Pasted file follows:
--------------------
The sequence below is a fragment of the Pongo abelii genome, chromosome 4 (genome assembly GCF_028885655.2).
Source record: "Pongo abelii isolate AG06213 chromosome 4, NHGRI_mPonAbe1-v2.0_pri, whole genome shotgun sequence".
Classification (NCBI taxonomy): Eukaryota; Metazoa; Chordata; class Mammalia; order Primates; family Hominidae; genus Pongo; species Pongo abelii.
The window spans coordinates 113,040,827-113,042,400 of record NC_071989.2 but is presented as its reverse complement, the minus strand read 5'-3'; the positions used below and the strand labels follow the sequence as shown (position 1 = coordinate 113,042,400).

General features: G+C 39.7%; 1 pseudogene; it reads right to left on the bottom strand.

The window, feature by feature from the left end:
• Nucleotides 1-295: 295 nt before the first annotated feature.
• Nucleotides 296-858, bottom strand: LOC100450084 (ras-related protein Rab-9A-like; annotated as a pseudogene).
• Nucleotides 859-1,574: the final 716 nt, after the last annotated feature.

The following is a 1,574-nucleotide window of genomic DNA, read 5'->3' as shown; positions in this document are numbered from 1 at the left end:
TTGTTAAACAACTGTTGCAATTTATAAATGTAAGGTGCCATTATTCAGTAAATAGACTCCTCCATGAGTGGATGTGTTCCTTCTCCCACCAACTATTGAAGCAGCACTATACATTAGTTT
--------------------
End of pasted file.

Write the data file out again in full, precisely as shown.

The sequence below is a fragment of the Pongo abelii genome, chromosome 4 (genome assembly GCF_028885655.2).
Source record: "Pongo abelii isolate AG06213 chromosome 4, NHGRI_mPonAbe1-v2.0_pri, whole genome shotgun sequence".
Classification (NCBI taxonomy): Eukaryota; Metazoa; Chordata; class Mammalia; order Primates; family Hominidae; genus Pongo; species Pongo abelii.
The window spans coordinates 113,040,827-113,042,400 of record NC_071989.2 but is presented as its reverse complement, the minus strand read 5'-3'; the positions used below and the strand labels follow the sequence as shown (position 1 = coordinate 113,042,400).

General features: G+C 39.7%; 1 pseudogene; it reads right to left on the bottom strand.

The window, feature by feature from the left end:
• Nucleotides 1-295: 295 nt before the first annotated feature.
• Nucleotides 296-858, bottom strand: LOC100450084 (ras-related protein Rab-9A-like; annotated as a pseudogene).
• Nucleotides 859-1,574: the final 716 nt, after the last annotated feature.

The following is a 1,574-nucleotide window of genomic DNA, read 5'->3' as shown; positions in this document are numbered from 1 at the left end:
TTGTTAAACAACTGTTGCAATTTATAAATGTAAGGTGCCATTATTCAGTAAATAGACTCCTCCATGAGTGGATGTGTTCCTTCTCCCACCAACTATTGAAGCAGCACTATACATTAGTTT